It can also be a reflection of culture alone. You can't fight what Grandma says has always worked. You'll gain nothing by saying Grandma is wrong. You can only be a supportive place for information & a place the pt can come to talk, even if you no longer dispense his medication.

    That's just me.......others might have equally valid & different opinions.
     
  8. Requiem

    Requiem Senior Member
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    Well except for mine, my opinion is usually a bit more important than SDN1977. But it's cool, we've discussed it and it doesn't hinder our professional relationship anymore :D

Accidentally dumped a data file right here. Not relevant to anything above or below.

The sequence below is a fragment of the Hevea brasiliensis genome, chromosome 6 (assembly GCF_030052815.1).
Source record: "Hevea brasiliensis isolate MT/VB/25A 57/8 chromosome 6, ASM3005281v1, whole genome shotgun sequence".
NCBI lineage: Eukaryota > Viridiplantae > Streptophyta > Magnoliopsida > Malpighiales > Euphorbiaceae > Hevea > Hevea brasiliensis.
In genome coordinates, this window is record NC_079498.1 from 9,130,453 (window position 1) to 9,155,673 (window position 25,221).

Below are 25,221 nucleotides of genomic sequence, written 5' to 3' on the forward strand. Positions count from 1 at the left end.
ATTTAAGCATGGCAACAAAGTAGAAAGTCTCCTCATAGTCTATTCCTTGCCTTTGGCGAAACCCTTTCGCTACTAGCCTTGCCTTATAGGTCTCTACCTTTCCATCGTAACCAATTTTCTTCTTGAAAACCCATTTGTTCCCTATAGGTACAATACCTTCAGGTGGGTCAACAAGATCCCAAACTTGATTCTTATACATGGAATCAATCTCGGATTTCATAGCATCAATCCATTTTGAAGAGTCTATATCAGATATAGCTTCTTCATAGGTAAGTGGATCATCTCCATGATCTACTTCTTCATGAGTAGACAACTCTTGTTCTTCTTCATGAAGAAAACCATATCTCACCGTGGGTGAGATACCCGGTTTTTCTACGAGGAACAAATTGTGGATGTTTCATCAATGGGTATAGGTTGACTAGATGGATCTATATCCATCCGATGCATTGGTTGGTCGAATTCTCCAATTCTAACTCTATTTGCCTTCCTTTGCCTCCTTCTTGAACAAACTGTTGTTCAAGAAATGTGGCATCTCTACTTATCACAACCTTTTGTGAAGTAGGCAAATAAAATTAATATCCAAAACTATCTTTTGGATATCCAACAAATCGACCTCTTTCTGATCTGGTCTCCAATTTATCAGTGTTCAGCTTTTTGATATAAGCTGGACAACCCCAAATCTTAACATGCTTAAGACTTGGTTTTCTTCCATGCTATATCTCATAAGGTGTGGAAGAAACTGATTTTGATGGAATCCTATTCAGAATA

9. WVUPharm2007

    WVUPharm2007 imagine sisyphus happy
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    Tell them it's poppycock. I can do that here. There are no Scientologists in West Virginia.
     
  10. ZpackSux

    ZpackSux Retired
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    Eastern Medicine based on restoration of 'Ki' through balancing of othe Ying/Yang by diagnosing a patient though checking the pulse on the wrist is not highly sceintific. At the same time, the herbal medicine does provide valuable vitamins and nutrients. But I question the consistency of potency of the medications and also of a concern is the heavy metal contamination of herbs.

    Then again, cultural belief in healing has its' merit.

    Leave those patients alone.. unless that patient is your own family..then knock some sense into them and buy them a big jar of Centrum, B&C complex and Vitamin E 400IU.
     
  11. meg

    meg Member